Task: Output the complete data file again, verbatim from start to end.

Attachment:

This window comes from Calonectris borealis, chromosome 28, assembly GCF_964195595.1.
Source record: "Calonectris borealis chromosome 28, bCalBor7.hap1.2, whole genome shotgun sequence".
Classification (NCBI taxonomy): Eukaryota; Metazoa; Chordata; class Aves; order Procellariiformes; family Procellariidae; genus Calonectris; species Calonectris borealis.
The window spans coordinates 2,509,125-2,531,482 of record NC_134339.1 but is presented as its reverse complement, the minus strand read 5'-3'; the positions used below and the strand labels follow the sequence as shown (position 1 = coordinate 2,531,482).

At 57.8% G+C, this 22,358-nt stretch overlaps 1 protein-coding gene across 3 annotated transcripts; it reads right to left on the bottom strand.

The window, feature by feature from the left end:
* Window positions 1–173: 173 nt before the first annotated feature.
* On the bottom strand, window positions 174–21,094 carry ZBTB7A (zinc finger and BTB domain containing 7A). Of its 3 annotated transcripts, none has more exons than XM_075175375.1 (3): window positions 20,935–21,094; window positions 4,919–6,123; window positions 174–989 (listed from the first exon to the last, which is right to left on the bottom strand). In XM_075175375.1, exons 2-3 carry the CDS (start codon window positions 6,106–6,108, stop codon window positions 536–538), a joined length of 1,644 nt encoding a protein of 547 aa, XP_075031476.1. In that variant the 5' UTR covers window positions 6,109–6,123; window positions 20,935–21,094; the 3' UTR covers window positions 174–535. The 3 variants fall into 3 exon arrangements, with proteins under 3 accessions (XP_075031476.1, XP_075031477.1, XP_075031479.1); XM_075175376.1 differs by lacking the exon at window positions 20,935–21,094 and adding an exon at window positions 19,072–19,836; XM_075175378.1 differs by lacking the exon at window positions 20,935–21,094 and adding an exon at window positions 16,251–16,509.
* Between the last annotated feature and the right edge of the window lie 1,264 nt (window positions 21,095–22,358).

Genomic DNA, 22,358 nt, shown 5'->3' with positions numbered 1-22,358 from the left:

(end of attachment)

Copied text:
This window comes from Calonectris borealis, chromosome 28, assembly GCF_964195595.1.
Source record: "Calonectris borealis chromosome 28, bCalBor7.hap1.2, whole genome shotgun sequence".
Classification (NCBI taxonomy): Eukaryota; Metazoa; Chordata; class Aves; order Procellariiformes; family Procellariidae; genus Calonectris; species Calonectris borealis.
The window spans coordinates 2,509,125-2,531,482 of record NC_134339.1 but is presented as its reverse complement, the minus strand read 5'-3'; the positions used below and the strand labels follow the sequence as shown (position 1 = coordinate 2,531,482).

At 57.8% G+C, this 22,358-nt stretch overlaps 1 protein-coding gene across 3 annotated transcripts; it reads right to left on the bottom strand.

The window, feature by feature from the left end:
* Window positions 1–173: 173 nt before the first annotated feature.
* On the bottom strand, window positions 174–21,094 carry ZBTB7A (zinc finger and BTB domain containing 7A). Of its 3 annotated transcripts, none has more exons than XM_075175375.1 (3): window positions 20,935–21,094; window positions 4,919–6,123; window positions 174–989 (listed from the first exon to the last, which is right to left on the bottom strand). In XM_075175375.1, exons 2-3 carry the CDS (start codon window positions 6,106–6,108, stop codon window positions 536–538), a joined length of 1,644 nt encoding a protein of 547 aa, XP_075031476.1. In that variant the 5' UTR covers window positions 6,109–6,123; window positions 20,935–21,094; the 3' UTR covers window positions 174–535. The 3 variants fall into 3 exon arrangements, with proteins under 3 accessions (XP_075031476.1, XP_075031477.1, XP_075031479.1); XM_075175376.1 differs by lacking the exon at window positions 20,935–21,094 and adding an exon at window positions 19,072–19,836; XM_075175378.1 differs by lacking the exon at window positions 20,935–21,094 and adding an exon at window positions 16,251–16,509.
* Between the last annotated feature and the right edge of the window lie 1,264 nt (window positions 21,095–22,358).

Genomic DNA, 22,358 nt, shown 5'->3' with positions numbered 1-22,358 from the left: